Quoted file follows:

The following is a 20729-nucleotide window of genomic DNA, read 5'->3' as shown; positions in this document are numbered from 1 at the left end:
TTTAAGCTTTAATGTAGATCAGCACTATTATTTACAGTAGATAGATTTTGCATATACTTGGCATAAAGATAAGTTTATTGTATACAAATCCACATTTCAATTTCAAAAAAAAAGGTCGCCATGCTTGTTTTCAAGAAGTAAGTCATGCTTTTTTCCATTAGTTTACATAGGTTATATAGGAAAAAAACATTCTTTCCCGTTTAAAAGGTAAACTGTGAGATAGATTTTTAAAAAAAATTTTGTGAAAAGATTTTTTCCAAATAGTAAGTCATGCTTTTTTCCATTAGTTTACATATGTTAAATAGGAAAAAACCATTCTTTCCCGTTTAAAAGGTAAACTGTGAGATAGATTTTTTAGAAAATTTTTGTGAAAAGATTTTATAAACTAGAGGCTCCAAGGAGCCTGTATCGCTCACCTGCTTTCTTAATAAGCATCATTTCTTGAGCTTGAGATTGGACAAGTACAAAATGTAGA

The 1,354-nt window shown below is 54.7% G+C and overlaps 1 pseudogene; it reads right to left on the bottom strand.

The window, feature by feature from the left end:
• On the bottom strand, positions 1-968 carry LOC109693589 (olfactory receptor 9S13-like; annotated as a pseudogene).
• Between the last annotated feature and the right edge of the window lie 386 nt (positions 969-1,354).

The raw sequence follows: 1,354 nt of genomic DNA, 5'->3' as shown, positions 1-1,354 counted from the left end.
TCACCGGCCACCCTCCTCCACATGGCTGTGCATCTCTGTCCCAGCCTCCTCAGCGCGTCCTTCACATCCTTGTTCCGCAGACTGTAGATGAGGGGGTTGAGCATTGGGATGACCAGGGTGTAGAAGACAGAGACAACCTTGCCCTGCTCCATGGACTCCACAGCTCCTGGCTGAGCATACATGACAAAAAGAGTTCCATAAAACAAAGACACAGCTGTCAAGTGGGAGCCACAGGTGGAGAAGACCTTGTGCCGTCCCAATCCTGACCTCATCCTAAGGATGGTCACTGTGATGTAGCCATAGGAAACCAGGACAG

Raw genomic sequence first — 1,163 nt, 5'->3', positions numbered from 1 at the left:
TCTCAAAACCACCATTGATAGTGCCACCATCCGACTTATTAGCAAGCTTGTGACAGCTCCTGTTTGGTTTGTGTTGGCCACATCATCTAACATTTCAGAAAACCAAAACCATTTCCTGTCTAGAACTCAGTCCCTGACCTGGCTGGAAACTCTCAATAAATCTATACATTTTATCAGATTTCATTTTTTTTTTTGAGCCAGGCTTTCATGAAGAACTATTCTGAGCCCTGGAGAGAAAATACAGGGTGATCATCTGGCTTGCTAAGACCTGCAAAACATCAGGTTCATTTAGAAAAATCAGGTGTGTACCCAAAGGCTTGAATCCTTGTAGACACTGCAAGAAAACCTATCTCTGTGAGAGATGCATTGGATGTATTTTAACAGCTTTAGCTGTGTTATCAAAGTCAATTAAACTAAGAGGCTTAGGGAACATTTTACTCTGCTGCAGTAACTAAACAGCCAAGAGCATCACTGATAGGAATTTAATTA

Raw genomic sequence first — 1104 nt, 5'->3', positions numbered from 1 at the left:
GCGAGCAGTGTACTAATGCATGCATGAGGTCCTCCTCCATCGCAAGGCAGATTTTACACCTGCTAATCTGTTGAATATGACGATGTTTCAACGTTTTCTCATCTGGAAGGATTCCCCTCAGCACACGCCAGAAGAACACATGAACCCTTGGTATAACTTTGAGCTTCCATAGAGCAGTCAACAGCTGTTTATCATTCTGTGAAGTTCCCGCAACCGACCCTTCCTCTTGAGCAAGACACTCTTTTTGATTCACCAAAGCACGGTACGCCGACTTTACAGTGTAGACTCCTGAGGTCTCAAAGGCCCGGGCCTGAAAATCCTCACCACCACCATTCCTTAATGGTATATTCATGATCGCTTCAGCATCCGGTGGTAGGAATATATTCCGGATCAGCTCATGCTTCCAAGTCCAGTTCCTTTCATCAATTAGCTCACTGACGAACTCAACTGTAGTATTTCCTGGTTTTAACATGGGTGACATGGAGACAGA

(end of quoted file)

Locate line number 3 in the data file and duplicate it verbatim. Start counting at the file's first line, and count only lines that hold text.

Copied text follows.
The 1,354-nt window shown below is 54.7% G+C and overlaps 1 pseudogene; it reads right to left on the bottom strand.